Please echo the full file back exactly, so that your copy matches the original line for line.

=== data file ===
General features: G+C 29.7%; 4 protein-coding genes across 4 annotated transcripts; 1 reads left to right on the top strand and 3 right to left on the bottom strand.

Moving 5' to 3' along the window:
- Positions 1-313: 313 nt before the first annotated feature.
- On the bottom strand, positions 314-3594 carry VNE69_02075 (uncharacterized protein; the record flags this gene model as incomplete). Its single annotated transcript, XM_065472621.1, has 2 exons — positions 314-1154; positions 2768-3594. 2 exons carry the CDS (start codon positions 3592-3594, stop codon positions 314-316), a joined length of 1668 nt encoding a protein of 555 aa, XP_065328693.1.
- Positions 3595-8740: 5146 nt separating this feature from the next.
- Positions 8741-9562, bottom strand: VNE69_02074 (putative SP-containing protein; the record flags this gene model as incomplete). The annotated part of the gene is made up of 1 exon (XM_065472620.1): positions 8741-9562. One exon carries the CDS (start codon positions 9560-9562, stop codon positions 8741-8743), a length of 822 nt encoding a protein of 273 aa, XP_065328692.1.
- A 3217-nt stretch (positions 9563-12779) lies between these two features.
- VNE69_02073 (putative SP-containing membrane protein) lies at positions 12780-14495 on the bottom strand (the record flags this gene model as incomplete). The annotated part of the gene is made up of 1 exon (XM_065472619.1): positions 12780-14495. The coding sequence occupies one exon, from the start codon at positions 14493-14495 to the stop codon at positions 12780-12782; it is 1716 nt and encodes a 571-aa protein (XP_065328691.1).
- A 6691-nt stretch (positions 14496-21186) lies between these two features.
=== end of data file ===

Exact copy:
General features: G+C 29.7%; 4 protein-coding genes across 4 annotated transcripts; 1 reads left to right on the top strand and 3 right to left on the bottom strand.

Moving 5' to 3' along the window:
- Positions 1-313: 313 nt before the first annotated feature.
- On the bottom strand, positions 314-3594 carry VNE69_02075 (uncharacterized protein; the record flags this gene model as incomplete). Its single annotated transcript, XM_065472621.1, has 2 exons — positions 314-1154; positions 2768-3594. 2 exons carry the CDS (start codon positions 3592-3594, stop codon positions 314-316), a joined length of 1668 nt encoding a protein of 555 aa, XP_065328693.1.
- Positions 3595-8740: 5146 nt separating this feature from the next.
- Positions 8741-9562, bottom strand: VNE69_02074 (putative SP-containing protein; the record flags this gene model as incomplete). The annotated part of the gene is made up of 1 exon (XM_065472620.1): positions 8741-9562. One exon carries the CDS (start codon positions 9560-9562, stop codon positions 8741-8743), a length of 822 nt encoding a protein of 273 aa, XP_065328692.1.
- A 3217-nt stretch (positions 9563-12779) lies between these two features.
- VNE69_02073 (putative SP-containing membrane protein) lies at positions 12780-14495 on the bottom strand (the record flags this gene model as incomplete). The annotated part of the gene is made up of 1 exon (XM_065472619.1): positions 12780-14495. The coding sequence occupies one exon, from the start codon at positions 14493-14495 to the stop codon at positions 12780-12782; it is 1716 nt and encodes a 571-aa protein (XP_065328691.1).
- A 6691-nt stretch (positions 14496-21186) lies between these two features.